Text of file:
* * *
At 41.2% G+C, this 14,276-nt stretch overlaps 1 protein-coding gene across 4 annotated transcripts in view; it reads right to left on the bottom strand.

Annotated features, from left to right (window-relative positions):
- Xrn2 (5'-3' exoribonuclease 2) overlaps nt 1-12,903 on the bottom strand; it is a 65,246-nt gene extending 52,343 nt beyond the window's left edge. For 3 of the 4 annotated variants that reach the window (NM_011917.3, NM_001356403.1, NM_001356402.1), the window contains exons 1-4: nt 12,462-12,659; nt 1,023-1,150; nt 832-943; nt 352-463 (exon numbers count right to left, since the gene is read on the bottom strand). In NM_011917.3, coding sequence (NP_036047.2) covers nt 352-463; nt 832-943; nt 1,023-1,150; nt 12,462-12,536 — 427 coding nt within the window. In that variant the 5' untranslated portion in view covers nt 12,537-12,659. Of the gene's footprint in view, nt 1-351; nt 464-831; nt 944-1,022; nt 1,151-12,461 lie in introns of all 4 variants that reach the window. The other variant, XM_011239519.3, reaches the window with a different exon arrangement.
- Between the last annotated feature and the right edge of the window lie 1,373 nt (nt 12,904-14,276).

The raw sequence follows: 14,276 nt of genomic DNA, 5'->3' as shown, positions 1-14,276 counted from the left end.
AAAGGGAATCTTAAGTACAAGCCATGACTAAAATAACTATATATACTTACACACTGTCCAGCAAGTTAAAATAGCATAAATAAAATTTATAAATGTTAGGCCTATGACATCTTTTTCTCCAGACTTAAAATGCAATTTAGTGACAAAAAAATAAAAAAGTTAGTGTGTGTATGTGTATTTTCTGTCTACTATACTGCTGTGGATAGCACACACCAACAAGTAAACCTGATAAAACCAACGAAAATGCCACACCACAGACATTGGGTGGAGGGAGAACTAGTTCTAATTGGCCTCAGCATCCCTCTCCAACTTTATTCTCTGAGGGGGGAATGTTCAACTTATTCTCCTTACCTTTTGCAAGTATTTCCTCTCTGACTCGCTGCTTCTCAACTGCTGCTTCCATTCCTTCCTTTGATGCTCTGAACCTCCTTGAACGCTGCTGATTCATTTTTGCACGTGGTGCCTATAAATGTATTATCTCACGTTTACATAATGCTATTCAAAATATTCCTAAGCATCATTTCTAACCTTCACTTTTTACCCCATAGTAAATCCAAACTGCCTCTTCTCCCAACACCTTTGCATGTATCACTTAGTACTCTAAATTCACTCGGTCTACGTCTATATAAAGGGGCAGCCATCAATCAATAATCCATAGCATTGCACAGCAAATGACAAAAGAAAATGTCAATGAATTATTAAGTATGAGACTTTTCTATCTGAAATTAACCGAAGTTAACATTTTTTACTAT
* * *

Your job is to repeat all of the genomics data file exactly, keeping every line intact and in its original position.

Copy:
At 41.2% G+C, this 14,276-nt stretch overlaps 1 protein-coding gene across 4 annotated transcripts in view; it reads right to left on the bottom strand.

Annotated features, from left to right (window-relative positions):
- Xrn2 (5'-3' exoribonuclease 2) overlaps nt 1-12,903 on the bottom strand; it is a 65,246-nt gene extending 52,343 nt beyond the window's left edge. For 3 of the 4 annotated variants that reach the window (NM_011917.3, NM_001356403.1, NM_001356402.1), the window contains exons 1-4: nt 12,462-12,659; nt 1,023-1,150; nt 832-943; nt 352-463 (exon numbers count right to left, since the gene is read on the bottom strand). In NM_011917.3, coding sequence (NP_036047.2) covers nt 352-463; nt 832-943; nt 1,023-1,150; nt 12,462-12,536 — 427 coding nt within the window. In that variant the 5' untranslated portion in view covers nt 12,537-12,659. Of the gene's footprint in view, nt 1-351; nt 464-831; nt 944-1,022; nt 1,151-12,461 lie in introns of all 4 variants that reach the window. The other variant, XM_011239519.3, reaches the window with a different exon arrangement.
- Between the last annotated feature and the right edge of the window lie 1,373 nt (nt 12,904-14,276).

The raw sequence follows: 14,276 nt of genomic DNA, 5'->3' as shown, positions 1-14,276 counted from the left end.
AAAGGGAATCTTAAGTACAAGCCATGACTAAAATAACTATATATACTTACACACTGTCCAGCAAGTTAAAATAGCATAAATAAAATTTATAAATGTTAGGCCTATGACATCTTTTTCTCCAGACTTAAAATGCAATTTAGTGACAAAAAAATAAAAAAGTTAGTGTGTGTATGTGTATTTTCTGTCTACTATACTGCTGTGGATAGCACACACCAACAAGTAAACCTGATAAAACCAACGAAAATGCCACACCACAGACATTGGGTGGAGGGAGAACTAGTTCTAATTGGCCTCAGCATCCCTCTCCAACTTTATTCTCTGAGGGGGGAATGTTCAACTTATTCTCCTTACCTTTTGCAAGTATTTCCTCTCTGACTCGCTGCTTCTCAACTGCTGCTTCCATTCCTTCCTTTGATGCTCTGAACCTCCTTGAACGCTGCTGATTCATTTTTGCACGTGGTGCCTATAAATGTATTATCTCACGTTTACATAATGCTATTCAAAATATTCCTAAGCATCATTTCTAACCTTCACTTTTTACCCCATAGTAAATCCAAACTGCCTCTTCTCCCAACACCTTTGCATGTATCACTTAGTACTCTAAATTCACTCGGTCTACGTCTATATAAAGGGGCAGCCATCAATCAATAATCCATAGCATTGCACAGCAAATGACAAAAGAAAATGTCAATGAATTATTAAGTATGAGACTTTTCTATCTGAAATTAACCGAAGTTAACATTTTTTACTAT